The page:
It was the year 2001. Capcom had brought out a game that turned out to be the first installment of a series that took the world by storm. Its wild mess of gameplay, the blood, the gore, and the sheer sass. It began with the story of two brothers. One of whom would stop at nothing to get what he wanted. The other merely wishing to eat his pizza in peace. Since then, these brothers have come a long way. Here is my review of Devil May Cry 5.
What is different?
New characters with cooler weapons and style of attacks have been introduced. Dante’s hair has greyed; Vergil’s is split into two. The world is even crazier; demons are stronger and more fun to slaughter. Dante grows sassier by the day. The series held on to that one factor that unites it all. It is not about how many you slaughter. It is about how cool you look while doing it. And Devil May Cry 5 will give you ample opportunities to do just that.
Devil May Cry 5 Review
We take a look at the following aspects of the game:
- Combat Style
The first thing anyone will notice while playing any of the DMC games is the sheer artistry of the fight sequences. The campaigns are perfectly designed with three completely different playstyles. Each playstyle brings the opportunity to go for the choicest range of weapons. Right from guns to swords to even icy nunchakus. In this Devil May Cry 5 is no different. It is one of the most fun storylines in any Devil May Cry game till date. The latest installment in the series will offer you one of the most refreshing combat systems you might hope to find in any videogame.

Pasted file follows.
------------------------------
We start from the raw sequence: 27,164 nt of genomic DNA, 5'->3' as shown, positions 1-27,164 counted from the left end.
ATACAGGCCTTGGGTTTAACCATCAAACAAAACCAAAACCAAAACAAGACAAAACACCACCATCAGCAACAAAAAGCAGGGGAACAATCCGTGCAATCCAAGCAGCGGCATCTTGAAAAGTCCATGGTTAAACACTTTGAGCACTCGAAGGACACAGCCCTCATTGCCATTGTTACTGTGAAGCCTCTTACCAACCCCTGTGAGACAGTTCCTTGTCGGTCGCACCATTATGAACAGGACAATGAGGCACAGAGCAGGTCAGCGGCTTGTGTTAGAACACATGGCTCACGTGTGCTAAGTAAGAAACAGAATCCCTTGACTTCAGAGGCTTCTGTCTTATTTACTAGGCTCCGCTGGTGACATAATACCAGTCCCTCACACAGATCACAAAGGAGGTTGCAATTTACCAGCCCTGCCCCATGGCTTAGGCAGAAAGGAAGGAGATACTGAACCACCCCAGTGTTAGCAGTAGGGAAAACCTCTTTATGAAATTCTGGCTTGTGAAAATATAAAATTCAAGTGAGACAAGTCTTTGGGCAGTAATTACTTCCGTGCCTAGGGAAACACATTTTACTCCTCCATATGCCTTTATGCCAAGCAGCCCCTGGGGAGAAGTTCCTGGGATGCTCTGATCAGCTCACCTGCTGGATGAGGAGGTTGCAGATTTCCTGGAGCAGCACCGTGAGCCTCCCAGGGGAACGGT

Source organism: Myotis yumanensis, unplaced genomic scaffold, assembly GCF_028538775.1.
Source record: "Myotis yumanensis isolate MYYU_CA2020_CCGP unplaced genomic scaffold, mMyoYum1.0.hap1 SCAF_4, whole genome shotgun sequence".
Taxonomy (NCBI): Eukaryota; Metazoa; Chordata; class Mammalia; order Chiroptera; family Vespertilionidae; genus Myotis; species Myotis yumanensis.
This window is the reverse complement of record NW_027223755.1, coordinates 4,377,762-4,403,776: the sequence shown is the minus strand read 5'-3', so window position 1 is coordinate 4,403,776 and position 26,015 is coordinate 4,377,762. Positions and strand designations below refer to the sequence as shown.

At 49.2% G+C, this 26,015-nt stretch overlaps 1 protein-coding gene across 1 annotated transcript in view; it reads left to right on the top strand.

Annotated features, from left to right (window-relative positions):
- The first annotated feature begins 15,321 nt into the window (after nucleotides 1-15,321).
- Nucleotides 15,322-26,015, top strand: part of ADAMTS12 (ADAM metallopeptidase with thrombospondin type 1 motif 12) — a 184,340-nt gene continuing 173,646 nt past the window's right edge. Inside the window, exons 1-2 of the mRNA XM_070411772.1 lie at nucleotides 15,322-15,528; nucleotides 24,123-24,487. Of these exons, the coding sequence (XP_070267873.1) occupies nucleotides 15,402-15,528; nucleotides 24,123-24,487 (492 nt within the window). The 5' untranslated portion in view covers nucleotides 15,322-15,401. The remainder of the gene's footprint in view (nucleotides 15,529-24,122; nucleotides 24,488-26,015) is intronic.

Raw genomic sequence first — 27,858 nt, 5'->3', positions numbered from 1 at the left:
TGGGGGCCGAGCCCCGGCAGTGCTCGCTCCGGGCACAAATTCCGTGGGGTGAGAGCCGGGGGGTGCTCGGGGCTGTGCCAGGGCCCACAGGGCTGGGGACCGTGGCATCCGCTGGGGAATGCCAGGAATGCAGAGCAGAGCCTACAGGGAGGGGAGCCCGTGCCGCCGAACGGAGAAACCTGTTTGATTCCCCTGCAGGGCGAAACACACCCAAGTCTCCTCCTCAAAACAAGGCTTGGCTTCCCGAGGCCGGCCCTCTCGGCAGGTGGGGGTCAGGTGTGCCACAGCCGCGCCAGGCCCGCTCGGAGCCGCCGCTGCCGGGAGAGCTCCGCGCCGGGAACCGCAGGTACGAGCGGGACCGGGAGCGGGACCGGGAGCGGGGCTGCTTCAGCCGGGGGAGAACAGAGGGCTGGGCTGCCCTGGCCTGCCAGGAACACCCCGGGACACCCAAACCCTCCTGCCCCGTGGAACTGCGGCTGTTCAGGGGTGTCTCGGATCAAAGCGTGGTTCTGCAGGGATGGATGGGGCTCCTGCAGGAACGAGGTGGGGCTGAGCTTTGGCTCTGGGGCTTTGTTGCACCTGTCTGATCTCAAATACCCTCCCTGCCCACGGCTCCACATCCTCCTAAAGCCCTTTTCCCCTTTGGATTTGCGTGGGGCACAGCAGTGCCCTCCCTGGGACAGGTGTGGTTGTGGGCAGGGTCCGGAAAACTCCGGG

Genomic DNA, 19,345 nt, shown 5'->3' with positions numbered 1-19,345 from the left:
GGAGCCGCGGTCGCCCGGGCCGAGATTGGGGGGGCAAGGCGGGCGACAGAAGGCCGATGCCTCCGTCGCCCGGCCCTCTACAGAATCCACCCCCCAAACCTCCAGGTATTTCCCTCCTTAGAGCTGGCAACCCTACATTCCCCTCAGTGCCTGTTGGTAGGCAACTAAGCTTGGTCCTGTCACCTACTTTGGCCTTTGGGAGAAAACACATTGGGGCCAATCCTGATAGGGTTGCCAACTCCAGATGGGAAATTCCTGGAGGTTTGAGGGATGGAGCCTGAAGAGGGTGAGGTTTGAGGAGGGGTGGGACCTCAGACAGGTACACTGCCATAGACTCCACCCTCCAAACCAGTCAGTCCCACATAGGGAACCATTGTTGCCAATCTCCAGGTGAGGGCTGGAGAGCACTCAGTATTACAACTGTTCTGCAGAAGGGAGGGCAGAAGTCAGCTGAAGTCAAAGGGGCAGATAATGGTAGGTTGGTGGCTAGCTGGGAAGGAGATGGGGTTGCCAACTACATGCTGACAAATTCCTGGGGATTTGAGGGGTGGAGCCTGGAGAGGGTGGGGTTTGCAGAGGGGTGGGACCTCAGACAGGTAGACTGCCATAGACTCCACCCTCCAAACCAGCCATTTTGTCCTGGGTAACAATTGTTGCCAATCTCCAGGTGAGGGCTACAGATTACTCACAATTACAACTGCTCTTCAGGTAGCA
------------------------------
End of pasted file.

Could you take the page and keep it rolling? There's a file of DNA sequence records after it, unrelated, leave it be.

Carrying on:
The game begins shrouded in the aura of familiarity. You are thrown right into the middle of a bloody, losing battle with a monster boss of epic proportions. After the fight, Dante goes missing. Nero, frustrated and generally very angry, embarks on a quest through a world ravaged by the demonic forces of Urizen.
The gameplay is interspersed with scenes will take you slowly but surely through the twisting alleys in the lives of the protagonists aka Dante, Nero and V, the gaunt and raven-haired new arrival. It is also pretty much when you find out how Urizen rose to power.
The tale itself unfolds in a way that allows suspicion to build against V. He who looks like every lead singer of all the goth-punk bands ever. This suspicious yet deliciously sassy Kylo Ren lookalike does not inspire trust in either Nero or perhaps even the gamer themselves. And while you will soon come to respect the guy’s style, you will maybe also know always to stay 100 meters away from him. V’s story unfolds in a slow, but with confident pace. Every new piece of info adding to the overall intrigue and air of mystery around him. Even after the end of the intense 12 to 14 hours campaign, you will be left losing sleep over some questions about him that the game chooses not to answer. And that makes it all the more fun.
Overall everything sounds and looks pretty much sublime. The combat styles of each of the main characters are pretty stellar, with ample space for depth, variety, and creativity. Through the game, you are allowed the choice of at least three sets of tools, each one cooler than the last. Nero has his sword, the grapple, and hook with which he can trap and slaughter with ease and a gun.